**Cryptobiotic soil is found throughout the world. In arid regions, these living soil crusts are dominated by cyanobacteria, and also include soil lichens, mosses, green algae, microfungi and bacteria. These crusts play an important role in the ecosystems in which they occur. In the high deserts of the Colorado Plateau (which includes parts of Utah, Arizona, Colorado and New Mexico), these knobby black crusts are extraordinarily well-developed, and may represent 70 to 80 percent of the living ground cover.
The first sign of trouble became evident about a third of the way down into Surprise Valley. My friend, Chance has a bum knee from playing high school football and it was beginning to flare up. I had asked everyone to hit the gym prior to the trip in order make the hike more enjoyable, but I couldn’t convince him that this applied to him as well. We made excruciatingly slow time for the rest of the day, less than 1mph. About this time, a group coming out told us about a rescue that happened early that morning. Apparently, a guy fell while exploring around the Tapeats Cave area and broke his arm and femur. At this point, I was getting extremely frustrated and somewhat concerned about the logistics of the rest of the trip.
We finally completed the 1200ft drop past Thunder River, pushed into upper Tapeats Creek camp around 6:00PM only to find 3 people already set up in our site. When I asked to see their permit they could not produce one, but generously offered to share our site with us...WTF... My first instinct was to run them out of camp, but we had already dealt with enough stress getting my gimp legged buddy down the first 4800ft of this trip to camp. We decided that sharing the site wouldn’t be that bad and it was not worth getting any more wound up over. Otherwise, the campsite was nice, surrounded on all sides with red wall cliffs. We cooked up some mountain house and called it a night. Chance was too tired to eat or drink much. I knew this would set him up to have another bad day, but hoped a good night’s sleep would make the difference.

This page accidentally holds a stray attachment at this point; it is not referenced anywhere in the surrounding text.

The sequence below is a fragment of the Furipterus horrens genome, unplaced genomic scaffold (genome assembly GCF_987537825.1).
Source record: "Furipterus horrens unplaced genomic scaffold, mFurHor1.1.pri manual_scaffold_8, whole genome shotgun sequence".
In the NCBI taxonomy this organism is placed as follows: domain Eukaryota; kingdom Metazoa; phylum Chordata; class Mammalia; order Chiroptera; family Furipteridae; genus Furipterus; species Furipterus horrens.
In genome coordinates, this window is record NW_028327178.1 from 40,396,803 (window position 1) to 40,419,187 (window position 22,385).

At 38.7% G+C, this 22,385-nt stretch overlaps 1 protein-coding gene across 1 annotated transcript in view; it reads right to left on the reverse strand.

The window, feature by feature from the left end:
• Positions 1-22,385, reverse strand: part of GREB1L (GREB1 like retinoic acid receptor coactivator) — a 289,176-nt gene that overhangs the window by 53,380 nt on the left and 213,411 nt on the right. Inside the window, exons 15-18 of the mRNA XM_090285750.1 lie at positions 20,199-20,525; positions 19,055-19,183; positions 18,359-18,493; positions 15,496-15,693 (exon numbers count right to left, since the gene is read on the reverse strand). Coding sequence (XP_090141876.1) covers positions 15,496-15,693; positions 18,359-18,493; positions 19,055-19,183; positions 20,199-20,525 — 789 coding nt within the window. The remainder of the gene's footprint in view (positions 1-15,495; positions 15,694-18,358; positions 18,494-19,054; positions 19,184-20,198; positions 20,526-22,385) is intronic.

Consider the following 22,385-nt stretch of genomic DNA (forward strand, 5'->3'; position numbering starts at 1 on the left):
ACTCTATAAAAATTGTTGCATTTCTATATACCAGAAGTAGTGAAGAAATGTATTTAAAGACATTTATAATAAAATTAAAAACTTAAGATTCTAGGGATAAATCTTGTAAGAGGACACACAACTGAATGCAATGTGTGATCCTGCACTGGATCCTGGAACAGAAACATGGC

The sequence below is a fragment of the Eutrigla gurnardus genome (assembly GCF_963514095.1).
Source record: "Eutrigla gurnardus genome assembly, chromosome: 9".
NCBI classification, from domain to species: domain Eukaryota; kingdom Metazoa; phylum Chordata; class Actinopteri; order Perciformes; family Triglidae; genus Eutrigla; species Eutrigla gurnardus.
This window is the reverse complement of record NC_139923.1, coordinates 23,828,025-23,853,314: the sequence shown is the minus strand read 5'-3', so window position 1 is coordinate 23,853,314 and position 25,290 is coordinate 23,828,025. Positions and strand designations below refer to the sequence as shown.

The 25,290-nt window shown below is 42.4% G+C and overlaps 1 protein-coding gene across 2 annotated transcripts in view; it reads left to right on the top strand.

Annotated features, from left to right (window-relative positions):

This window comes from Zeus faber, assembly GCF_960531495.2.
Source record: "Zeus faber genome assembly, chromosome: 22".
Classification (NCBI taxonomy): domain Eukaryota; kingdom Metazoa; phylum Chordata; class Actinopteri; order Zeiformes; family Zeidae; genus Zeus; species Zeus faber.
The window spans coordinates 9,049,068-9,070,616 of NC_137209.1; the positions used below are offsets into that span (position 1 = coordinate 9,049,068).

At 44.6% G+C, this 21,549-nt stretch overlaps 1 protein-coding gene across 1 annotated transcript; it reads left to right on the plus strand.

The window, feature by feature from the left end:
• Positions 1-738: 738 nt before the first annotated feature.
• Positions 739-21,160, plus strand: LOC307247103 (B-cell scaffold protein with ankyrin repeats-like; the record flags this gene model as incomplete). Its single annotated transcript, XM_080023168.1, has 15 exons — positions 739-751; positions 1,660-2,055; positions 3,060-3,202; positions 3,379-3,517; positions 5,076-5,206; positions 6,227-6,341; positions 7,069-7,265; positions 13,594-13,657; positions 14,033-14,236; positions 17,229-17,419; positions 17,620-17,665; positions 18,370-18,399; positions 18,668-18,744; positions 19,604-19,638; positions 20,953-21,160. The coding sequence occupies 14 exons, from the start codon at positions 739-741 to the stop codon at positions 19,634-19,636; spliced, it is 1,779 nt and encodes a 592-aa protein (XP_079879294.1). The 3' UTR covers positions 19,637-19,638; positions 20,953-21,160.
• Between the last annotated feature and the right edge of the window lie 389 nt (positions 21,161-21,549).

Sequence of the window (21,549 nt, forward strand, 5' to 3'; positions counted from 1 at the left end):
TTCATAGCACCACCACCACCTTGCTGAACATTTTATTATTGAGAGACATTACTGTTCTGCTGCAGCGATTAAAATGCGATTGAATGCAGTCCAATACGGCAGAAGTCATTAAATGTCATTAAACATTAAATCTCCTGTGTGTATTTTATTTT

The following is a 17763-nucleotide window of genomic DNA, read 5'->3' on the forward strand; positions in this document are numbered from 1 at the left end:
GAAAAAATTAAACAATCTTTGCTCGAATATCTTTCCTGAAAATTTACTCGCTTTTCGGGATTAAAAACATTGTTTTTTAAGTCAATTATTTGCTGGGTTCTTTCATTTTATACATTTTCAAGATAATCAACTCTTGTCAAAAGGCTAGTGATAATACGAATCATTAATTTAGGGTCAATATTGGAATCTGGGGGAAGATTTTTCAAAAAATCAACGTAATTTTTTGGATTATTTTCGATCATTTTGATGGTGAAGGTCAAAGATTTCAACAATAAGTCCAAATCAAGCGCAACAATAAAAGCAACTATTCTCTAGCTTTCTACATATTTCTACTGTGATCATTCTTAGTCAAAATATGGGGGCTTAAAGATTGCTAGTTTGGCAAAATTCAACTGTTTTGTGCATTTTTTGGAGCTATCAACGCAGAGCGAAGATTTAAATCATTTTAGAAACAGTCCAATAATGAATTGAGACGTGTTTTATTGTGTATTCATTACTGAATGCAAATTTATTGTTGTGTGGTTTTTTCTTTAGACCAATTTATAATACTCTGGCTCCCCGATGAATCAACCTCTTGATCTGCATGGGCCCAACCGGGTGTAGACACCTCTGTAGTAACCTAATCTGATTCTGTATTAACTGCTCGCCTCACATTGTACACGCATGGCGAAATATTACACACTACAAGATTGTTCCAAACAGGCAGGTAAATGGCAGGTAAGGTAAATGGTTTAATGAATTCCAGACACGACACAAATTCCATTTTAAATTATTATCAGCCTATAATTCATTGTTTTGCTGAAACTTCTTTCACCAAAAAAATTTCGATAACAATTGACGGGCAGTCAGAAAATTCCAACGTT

Day 2: Trouble on the Colorado
We all woke up around 7:00AM and broke camp. Theoretically, today was supposed to be fairly easy in my book. 6 miles total, approximately 2 miles and 400ft down to the Colorado River, then 3.5 miles and 600ft of elevation gain on a cross country traverse to the Deer Creek Backcountry Campground. I thought we would be soaking in deer creek by early afternoon, just in time for the heat of the day. Man, I was full of shit...